Though digital currency has become a fact of life in large parts of the world, it isn’t allowed everywhere. So where is crypto illegal vs legal? Join us as we go over the countries where crypto is banned.
Though digital or virtual currency isn’t always aboveboard (seriously, the number of scams is shocking), there seems to be just enough merit in it that governments generally don’t seem to want to shut it down completely. A few countries beg to differ, though, and have prohibited trading in digital assets to some extent or another. So where is crypto illegal?
We’ve identified eight countries that have either banned crypto trading or restricted it severely, and we go over them below. However, there are also two countries that have swung the other way and have in fact made crypto legal tender. Let’s take a look at all these polar opposites.
It depends on where you are, but, yes — in most countries, creating a cryptocurrency is completely legal.
Yes, the government — any government — can ban Bitcoin. Whether the ban sticks is another matter.
Whether or not crypto or bitcoin mining is legal strongly depends on where you live, since countries (as well as local governments) have placed curbs to keep miners from frying electrical grids.
There is not. Though the country doesn’t seem to be too fond of crypto, there’s no outright ban.
First, we’ll go over the places that have declared war on crypto in some form or another. Though these places don’t always agree on why there should be a crypto or bitcoin trading ban, they do agree that their citizens shouldn’t be allowed anywhere near digital currency. For a quick overview on everything you need to know about crypto, we have an article on Crypto for Dummies if you want to check it our before diving in. Otherwise, we’ll discuss them all in detail below.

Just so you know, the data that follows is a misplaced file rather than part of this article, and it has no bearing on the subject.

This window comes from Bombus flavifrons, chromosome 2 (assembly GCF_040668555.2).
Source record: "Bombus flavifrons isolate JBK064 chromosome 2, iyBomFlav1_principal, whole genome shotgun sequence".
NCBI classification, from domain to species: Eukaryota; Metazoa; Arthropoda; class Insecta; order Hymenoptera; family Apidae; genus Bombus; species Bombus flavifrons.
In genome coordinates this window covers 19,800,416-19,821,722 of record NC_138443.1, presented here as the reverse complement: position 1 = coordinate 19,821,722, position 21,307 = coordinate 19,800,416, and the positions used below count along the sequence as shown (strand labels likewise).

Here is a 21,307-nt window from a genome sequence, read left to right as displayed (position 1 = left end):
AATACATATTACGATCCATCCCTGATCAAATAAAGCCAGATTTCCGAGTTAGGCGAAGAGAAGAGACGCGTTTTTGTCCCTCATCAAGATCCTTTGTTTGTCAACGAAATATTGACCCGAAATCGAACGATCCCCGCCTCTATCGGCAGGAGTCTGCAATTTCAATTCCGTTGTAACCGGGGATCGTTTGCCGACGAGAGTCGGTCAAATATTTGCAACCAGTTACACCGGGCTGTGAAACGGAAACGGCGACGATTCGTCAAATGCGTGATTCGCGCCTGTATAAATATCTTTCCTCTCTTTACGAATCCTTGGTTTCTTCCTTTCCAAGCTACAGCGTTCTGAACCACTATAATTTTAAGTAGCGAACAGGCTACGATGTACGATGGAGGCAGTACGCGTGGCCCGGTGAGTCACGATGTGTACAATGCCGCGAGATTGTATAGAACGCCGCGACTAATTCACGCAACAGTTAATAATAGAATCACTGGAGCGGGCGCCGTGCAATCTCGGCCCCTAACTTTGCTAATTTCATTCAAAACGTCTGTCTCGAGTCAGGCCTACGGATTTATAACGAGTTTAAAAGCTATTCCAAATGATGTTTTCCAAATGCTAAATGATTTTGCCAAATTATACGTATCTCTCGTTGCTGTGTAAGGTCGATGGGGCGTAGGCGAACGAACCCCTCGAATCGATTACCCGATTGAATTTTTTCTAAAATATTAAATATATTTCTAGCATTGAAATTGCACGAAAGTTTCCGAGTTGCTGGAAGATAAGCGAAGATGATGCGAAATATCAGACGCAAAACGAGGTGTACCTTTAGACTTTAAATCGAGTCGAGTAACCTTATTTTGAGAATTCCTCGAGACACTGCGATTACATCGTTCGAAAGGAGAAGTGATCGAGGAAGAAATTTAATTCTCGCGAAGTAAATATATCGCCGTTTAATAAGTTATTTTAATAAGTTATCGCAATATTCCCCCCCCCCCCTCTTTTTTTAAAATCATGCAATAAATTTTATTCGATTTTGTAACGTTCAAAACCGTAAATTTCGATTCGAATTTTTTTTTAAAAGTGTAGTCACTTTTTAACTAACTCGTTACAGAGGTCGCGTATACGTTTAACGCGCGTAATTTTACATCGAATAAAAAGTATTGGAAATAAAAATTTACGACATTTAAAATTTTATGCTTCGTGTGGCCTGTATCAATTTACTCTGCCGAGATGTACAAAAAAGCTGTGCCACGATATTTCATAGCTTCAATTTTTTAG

Note that these countries have an outright ban on crypto; there are plenty more where crypto is restricted in some form or another with laws and regulations. Sometimes this is as simple as a ruling by a central bank that restricts crypto payments but allows trading; sometimes it takes the form of a limit on how much you can buy.
However, since many of these rules are open to interpretation, we’ve decided to leave them out of consideration. If you’re curious about your own country — or one you’re going to — and it’s not on this list, make sure to run a Google search at the very least to get some more information.
China is the biggest country to ban all crypto on its shores. It started with a ban on local cryptocurrency exchanges in 2017 and slowly progressed to a complete ban on all things crypto-related in September 2021. China Briefing has all the details.
Unlike most countries on this list, China’s reasoning for banning crypto has less to do with morals or fears of money laundering, and more with the central government’s worries that the crypto shadow economy could harm economic development in China. It’s a bit rich coming from a country suspected of fiddling with its economic metrics, but there you go.
Nepal also banned crypto in September 2021. The Nepal Rastra Bank, the country’s central bank, declared its use, mining and trade illegal. The reason for this drastic decision seems to be a fear of swindlers, which seems pretty fair — the number of NFT scams alone could fill a book.
Afghanistan also banned crypto in September 2021. After the takeover of the country by the Taliban regime, the economy — unsurprisingly — collapsed. The only way to transact business with the outside world was using crypto, and a large black-market economy sprung up.
The Taliban, not fans of free markets in any way, responded by not just banning crypto, but also harshly penalizing users and traders whenever they could. The Intercept has more if you’re interested, but the upshot is that as long as the Taliban holds power there, Afghanistan isn’t allowing crypto.